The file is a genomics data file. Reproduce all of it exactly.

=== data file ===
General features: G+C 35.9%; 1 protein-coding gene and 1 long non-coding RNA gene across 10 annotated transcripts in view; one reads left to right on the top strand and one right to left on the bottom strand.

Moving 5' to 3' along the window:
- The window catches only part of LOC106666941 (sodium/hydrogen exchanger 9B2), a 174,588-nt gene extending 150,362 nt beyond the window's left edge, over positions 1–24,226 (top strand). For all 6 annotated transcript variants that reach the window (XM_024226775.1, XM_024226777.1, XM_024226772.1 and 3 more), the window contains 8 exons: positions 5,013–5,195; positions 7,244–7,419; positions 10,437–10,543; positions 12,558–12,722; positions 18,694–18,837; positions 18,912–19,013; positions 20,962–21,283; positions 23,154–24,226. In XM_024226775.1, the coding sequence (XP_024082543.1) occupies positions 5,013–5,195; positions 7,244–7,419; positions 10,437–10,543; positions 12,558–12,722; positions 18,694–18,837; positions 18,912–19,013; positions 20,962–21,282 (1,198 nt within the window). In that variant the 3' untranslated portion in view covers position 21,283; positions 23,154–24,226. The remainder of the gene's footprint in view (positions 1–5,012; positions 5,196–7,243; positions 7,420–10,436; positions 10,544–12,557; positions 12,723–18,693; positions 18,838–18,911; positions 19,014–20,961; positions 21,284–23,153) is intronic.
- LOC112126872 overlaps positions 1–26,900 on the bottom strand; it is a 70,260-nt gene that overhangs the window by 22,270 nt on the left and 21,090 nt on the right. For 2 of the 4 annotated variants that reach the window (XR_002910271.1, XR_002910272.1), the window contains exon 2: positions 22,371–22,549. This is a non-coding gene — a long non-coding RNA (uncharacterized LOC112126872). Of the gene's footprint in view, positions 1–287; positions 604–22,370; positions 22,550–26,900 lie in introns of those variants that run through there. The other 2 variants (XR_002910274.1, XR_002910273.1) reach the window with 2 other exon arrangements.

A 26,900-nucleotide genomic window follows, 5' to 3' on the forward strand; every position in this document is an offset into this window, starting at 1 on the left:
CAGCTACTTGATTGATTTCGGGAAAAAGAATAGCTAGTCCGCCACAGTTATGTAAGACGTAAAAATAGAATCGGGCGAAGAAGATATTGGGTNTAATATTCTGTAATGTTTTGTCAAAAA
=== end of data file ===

General features: G+C 35.9%; 1 protein-coding gene and 1 long non-coding RNA gene across 10 annotated transcripts in view; one reads left to right on the top strand and one right to left on the bottom strand.

Moving 5' to 3' along the window:
- The window catches only part of LOC106666941 (sodium/hydrogen exchanger 9B2), a 174,588-nt gene extending 150,362 nt beyond the window's left edge, over positions 1–24,226 (top strand). For all 6 annotated transcript variants that reach the window (XM_024226775.1, XM_024226777.1, XM_024226772.1 and 3 more), the window contains 8 exons: positions 5,013–5,195; positions 7,244–7,419; positions 10,437–10,543; positions 12,558–12,722; positions 18,694–18,837; positions 18,912–19,013; positions 20,962–21,283; positions 23,154–24,226. In XM_024226775.1, the coding sequence (XP_024082543.1) occupies positions 5,013–5,195; positions 7,244–7,419; positions 10,437–10,543; positions 12,558–12,722; positions 18,694–18,837; positions 18,912–19,013; positions 20,962–21,282 (1,198 nt within the window). In that variant the 3' untranslated portion in view covers position 21,283; positions 23,154–24,226. The remainder of the gene's footprint in view (positions 1–5,012; positions 5,196–7,243; positions 7,420–10,436; positions 10,544–12,557; positions 12,723–18,693; positions 18,838–18,911; positions 19,014–20,961; positions 21,284–23,153) is intronic.
- LOC112126872 overlaps positions 1–26,900 on the bottom strand; it is a 70,260-nt gene that overhangs the window by 22,270 nt on the left and 21,090 nt on the right. For 2 of the 4 annotated variants that reach the window (XR_002910271.1, XR_002910272.1), the window contains exon 2: positions 22,371–22,549. This is a non-coding gene — a long non-coding RNA (uncharacterized LOC112126872). Of the gene's footprint in view, positions 1–287; positions 604–22,370; positions 22,550–26,900 lie in introns of those variants that run through there. The other 2 variants (XR_002910274.1, XR_002910273.1) reach the window with 2 other exon arrangements.

A 26,900-nucleotide genomic window follows, 5' to 3' on the forward strand; every position in this document is an offset into this window, starting at 1 on the left:
CAGCTACTTGATTGATTTCGGGAAAAAGAATAGCTAGTCCGCCACAGTTATGTAAGACGTAAAAATAGAATCGGGCGAAGAAGATATTGGGTNTAATATTCTGTAATGTTTTGTCAAAAA